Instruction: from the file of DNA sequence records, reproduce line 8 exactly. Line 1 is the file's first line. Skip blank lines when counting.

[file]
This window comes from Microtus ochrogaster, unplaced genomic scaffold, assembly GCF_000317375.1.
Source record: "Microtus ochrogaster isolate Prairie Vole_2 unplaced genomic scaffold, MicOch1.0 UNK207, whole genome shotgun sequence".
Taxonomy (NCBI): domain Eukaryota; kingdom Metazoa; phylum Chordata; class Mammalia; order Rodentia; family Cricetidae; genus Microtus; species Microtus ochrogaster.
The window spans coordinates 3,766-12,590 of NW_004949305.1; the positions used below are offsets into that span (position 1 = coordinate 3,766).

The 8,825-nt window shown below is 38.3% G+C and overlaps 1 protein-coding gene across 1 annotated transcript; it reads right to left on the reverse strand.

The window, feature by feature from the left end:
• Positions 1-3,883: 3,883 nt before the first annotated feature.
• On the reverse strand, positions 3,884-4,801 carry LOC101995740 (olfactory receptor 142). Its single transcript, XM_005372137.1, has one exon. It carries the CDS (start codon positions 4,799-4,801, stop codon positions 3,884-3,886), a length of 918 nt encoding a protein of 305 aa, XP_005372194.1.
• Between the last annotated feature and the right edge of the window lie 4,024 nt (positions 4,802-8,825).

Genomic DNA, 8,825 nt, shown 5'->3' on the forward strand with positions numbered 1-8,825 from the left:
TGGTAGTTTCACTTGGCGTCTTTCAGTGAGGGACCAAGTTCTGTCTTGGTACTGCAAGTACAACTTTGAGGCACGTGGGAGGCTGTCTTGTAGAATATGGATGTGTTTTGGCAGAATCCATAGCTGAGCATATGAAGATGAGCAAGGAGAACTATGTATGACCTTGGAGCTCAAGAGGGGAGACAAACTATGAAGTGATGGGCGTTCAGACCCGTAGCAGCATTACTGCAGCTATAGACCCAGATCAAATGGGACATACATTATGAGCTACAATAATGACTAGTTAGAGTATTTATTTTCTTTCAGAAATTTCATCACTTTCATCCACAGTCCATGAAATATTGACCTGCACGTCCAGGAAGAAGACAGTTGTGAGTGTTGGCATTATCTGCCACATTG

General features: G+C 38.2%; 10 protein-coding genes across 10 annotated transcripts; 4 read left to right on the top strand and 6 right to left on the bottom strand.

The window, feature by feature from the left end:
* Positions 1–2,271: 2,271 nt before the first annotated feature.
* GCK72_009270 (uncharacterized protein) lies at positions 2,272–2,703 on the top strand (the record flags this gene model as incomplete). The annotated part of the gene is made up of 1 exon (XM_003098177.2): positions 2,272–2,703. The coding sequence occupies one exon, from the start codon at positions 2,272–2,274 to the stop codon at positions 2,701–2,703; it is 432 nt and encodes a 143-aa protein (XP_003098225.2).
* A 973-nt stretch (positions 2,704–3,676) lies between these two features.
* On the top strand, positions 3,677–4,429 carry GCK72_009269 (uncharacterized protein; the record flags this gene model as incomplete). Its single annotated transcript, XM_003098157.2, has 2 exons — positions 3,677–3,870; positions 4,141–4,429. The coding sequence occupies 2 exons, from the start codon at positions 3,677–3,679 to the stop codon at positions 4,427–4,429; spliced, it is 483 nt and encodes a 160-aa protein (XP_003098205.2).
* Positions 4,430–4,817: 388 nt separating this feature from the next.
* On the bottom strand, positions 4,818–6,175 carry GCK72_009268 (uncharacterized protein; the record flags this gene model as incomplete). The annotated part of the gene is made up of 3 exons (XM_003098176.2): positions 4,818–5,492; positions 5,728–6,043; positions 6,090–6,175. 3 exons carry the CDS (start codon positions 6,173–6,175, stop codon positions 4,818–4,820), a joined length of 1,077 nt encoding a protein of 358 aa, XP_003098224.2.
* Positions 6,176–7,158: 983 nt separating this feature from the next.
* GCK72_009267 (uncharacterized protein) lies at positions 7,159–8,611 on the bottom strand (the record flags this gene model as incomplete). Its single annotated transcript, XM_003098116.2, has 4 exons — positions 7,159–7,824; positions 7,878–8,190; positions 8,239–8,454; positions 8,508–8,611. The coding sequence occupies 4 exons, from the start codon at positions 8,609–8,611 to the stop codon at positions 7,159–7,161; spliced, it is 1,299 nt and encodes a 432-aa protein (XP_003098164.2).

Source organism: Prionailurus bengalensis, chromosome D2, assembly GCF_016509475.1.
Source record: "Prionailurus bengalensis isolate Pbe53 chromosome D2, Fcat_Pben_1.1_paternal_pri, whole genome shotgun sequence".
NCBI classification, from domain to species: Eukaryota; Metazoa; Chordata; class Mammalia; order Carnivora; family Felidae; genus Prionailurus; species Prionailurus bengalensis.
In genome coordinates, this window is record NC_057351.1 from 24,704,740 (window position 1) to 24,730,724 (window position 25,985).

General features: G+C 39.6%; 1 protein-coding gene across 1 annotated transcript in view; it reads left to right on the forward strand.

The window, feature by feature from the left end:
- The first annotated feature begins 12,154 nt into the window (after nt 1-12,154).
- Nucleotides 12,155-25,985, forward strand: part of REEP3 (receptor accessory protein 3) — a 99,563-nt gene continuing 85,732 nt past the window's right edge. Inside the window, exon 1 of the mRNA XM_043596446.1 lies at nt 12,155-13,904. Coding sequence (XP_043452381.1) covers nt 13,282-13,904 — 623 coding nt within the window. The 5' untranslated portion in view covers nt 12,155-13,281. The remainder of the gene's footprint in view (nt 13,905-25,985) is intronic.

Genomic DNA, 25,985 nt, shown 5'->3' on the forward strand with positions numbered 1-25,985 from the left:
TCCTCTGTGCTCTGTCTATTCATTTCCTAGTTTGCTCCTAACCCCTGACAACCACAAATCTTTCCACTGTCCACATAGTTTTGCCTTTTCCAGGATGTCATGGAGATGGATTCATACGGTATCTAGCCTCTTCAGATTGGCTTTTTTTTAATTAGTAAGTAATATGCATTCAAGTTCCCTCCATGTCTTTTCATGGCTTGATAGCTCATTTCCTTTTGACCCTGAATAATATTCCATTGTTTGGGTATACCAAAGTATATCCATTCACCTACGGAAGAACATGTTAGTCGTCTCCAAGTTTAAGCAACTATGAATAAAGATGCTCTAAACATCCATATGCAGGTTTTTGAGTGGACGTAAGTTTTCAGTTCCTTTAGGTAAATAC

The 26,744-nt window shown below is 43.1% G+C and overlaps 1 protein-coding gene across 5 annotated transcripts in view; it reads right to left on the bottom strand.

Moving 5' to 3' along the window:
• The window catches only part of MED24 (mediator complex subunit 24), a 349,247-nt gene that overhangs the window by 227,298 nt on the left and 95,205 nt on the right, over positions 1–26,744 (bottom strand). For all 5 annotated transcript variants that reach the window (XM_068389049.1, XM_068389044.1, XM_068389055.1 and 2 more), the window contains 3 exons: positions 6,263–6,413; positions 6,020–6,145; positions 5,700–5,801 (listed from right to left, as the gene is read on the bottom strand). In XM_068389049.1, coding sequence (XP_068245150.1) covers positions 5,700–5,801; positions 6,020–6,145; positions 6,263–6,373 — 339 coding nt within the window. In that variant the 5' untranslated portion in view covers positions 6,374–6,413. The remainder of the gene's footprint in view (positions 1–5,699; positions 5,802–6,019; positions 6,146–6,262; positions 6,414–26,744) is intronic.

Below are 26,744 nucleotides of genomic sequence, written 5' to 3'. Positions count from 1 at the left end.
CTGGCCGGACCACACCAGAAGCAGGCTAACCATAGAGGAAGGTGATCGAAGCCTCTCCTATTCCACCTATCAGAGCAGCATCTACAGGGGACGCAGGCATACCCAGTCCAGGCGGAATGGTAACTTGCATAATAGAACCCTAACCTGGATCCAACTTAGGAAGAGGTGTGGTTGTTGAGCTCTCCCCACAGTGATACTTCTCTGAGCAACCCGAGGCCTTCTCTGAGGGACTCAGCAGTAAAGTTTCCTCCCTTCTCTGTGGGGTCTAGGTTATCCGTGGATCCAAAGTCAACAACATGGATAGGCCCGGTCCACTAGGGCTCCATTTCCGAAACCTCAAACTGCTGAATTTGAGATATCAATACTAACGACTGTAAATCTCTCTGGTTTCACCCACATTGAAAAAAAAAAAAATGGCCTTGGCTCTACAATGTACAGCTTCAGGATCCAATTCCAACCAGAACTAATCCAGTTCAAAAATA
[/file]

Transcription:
• On the reverse strand, positions 3,884-4,801 carry LOC101995740 (olfactory receptor 142). Its single transcript, XM_005372137.1, has one exon. It carries the CDS (start codon positions 4,799-4,801, stop codon positions 3,884-3,886), a length of 918 nt encoding a protein of 305 aa, XP_005372194.1.